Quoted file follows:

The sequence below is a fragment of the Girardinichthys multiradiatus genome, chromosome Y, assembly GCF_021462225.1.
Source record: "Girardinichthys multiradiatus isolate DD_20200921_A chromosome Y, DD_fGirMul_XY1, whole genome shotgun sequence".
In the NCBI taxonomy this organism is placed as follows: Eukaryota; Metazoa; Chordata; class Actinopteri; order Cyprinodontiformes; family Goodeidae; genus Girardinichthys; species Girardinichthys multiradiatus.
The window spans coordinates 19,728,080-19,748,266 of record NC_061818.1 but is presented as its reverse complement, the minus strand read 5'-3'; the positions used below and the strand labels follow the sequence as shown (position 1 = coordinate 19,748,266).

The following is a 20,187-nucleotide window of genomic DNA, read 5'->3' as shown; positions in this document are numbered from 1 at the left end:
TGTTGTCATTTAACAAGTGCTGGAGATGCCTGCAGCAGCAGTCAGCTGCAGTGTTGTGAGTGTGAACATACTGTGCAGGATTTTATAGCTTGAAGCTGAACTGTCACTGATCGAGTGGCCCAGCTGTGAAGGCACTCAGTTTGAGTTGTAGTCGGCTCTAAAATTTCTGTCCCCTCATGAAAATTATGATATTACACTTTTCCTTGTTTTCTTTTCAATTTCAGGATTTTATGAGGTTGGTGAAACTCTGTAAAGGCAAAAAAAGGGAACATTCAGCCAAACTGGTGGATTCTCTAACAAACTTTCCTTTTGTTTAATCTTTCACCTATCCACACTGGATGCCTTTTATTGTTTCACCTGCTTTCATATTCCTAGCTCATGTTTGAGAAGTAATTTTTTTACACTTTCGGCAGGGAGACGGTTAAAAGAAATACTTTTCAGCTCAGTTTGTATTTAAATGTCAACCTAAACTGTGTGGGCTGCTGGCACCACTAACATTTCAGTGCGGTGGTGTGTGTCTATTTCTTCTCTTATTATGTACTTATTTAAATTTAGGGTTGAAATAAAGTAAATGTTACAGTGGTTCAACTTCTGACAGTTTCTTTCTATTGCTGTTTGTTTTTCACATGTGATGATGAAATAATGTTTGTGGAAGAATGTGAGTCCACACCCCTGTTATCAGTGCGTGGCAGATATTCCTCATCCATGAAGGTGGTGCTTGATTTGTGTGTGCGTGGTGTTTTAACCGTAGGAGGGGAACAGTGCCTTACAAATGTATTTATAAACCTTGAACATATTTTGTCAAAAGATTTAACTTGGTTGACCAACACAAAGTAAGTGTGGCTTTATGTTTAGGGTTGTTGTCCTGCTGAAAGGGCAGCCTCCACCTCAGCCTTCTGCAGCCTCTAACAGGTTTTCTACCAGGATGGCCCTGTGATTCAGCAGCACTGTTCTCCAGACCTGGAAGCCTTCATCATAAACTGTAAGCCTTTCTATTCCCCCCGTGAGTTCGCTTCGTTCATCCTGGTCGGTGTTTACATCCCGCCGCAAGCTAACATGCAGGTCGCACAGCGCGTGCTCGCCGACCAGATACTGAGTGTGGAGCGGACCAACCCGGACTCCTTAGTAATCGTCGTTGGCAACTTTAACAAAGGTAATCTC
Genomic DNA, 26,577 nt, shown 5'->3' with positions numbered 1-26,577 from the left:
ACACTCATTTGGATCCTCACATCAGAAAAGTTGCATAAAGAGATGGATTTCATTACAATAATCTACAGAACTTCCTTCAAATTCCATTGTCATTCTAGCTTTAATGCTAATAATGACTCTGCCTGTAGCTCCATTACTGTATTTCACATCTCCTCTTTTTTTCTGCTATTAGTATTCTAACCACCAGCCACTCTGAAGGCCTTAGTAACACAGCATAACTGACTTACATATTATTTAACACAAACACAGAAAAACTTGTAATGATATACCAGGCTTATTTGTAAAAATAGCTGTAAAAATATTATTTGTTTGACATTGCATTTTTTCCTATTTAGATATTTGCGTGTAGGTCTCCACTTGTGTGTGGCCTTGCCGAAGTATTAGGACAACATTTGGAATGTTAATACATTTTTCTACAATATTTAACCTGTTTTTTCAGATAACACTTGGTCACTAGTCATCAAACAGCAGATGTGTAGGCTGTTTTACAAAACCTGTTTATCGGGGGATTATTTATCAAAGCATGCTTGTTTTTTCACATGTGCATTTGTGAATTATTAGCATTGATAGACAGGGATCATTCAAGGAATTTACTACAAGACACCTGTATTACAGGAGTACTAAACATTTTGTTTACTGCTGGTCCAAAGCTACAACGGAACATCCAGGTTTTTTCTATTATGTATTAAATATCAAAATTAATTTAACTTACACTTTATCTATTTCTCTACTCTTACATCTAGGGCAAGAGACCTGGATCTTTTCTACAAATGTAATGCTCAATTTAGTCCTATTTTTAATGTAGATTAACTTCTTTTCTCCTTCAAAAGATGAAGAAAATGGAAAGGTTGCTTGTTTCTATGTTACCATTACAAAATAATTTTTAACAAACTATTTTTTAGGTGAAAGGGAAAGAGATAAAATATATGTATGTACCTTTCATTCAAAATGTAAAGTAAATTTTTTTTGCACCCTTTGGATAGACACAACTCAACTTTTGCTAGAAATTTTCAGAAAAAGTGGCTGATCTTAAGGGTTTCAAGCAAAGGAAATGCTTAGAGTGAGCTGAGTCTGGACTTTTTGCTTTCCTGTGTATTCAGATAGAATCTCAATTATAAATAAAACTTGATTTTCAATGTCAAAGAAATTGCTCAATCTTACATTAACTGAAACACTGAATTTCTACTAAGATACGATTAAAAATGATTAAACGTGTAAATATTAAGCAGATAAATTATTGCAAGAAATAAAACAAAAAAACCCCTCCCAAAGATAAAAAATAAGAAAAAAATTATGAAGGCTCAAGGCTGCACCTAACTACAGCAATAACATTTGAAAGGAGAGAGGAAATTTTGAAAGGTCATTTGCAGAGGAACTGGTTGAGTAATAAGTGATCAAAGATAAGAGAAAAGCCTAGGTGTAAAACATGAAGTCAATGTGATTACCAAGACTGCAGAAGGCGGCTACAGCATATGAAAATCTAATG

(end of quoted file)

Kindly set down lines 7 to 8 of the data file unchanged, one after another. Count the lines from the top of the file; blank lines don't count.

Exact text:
Genomic DNA, 26,577 nt, shown 5'->3' with positions numbered 1-26,577 from the left:
ACACTCATTTGGATCCTCACATCAGAAAAGTTGCATAAAGAGATGGATTTCATTACAATAATCTACAGAACTTCCTTCAAATTCCATTGTCATTCTAGCTTTAATGCTAATAATGACTCTGCCTGTAGCTCCATTACTGTATTTCACATCTCCTCTTTTTTTCTGCTATTAGTATTCTAACCACCAGCCACTCTGAAGGCCTTAGTAACACAGCATAACTGACTTACATATTATTTAACACAAACACAGAAAAACTTGTAATGATATACCAGGCTTATTTGTAAAAATAGCTGTAAAAATATTATTTGTTTGACATTGCATTTTTTCCTATTTAGATATTTGCGTGTAGGTCTCCACTTGTGTGTGGCCTTGCCGAAGTATTAGGACAACATTTGGAATGTTAATACATTTTTCTACAATATTTAACCTGTTTTTTCAGATAACACTTGGTCACTAGTCATCAAACAGCAGATGTGTAGGCTGTTTTACAAAACCTGTTTATCGGGGGATTATTTATCAAAGCATGCTTGTTTTTTCACATGTGCATTTGTGAATTATTAGCATTGATAGACAGGGATCATTCAAGGAATTTACTACAAGACACCTGTATTACAGGAGTACTAAACATTTTGTTTACTGCTGGTCCAAAGCTACAACGGAACATCCAGGTTTTTTCTATTATGTATTAAATATCAAAATTAATTTAACTTACACTTTATCTATTTCTCTACTCTTACATCTAGGGCAAGAGACCTGGATCTTTTCTACAAATGTAATGCTCAATTTAGTCCTATTTTTAATGTAGATTAACTTCTTTTCTCCTTCAAAAGATGAAGAAAATGGAAAGGTTGCTTGTTTCTATGTTACCATTACAAAATAATTTTTAACAAACTATTTTTTAGGTGAAAGGGAAAGAGATAAAATATATGTATGTACCTTTCATTCAAAATGTAAAGTAAATTTTTTTTGCACCCTTTGGATAGACACAACTCAACTTTTGCTAGAAATTTTCAGAAAAAGTGGCTGATCTTAAGGGTTTCAAGCAAAGGAAATGCTTAGAGTGAGCTGAGTCTGGACTTTTTGCTTTCCTGTGTATTCAGATAGAATCTCAATTATAAATAAAACTTGATTTTCAATGTCAAAGAAATTGCTCAATCTTACATTAACTGAAACACTGAATTTCTACTAAGATACGATTAAAAATGATTAAACGTGTAAATATTAAGCAGATAAATTATTGCAAGAAATAAAACAAAAAAACCCCTCCCAAAGATAAAAAATAAGAAAAAAATTATGAAGGCTCAAGGCTGCACCTAACTACAGCAATAACATTTGAAAGGAGAGAGGAAATTTTGAAAGGTCATTTGCAGAGGAACTGGTTGAGTAATAAGTGATCAAAGATAAGAGAAAAGCCTAGGTGTAAAACATGAAGTCAATGTGATTACCAAGACTGCAGAAGGCGGCTACAGCATATGAAAATCTAATG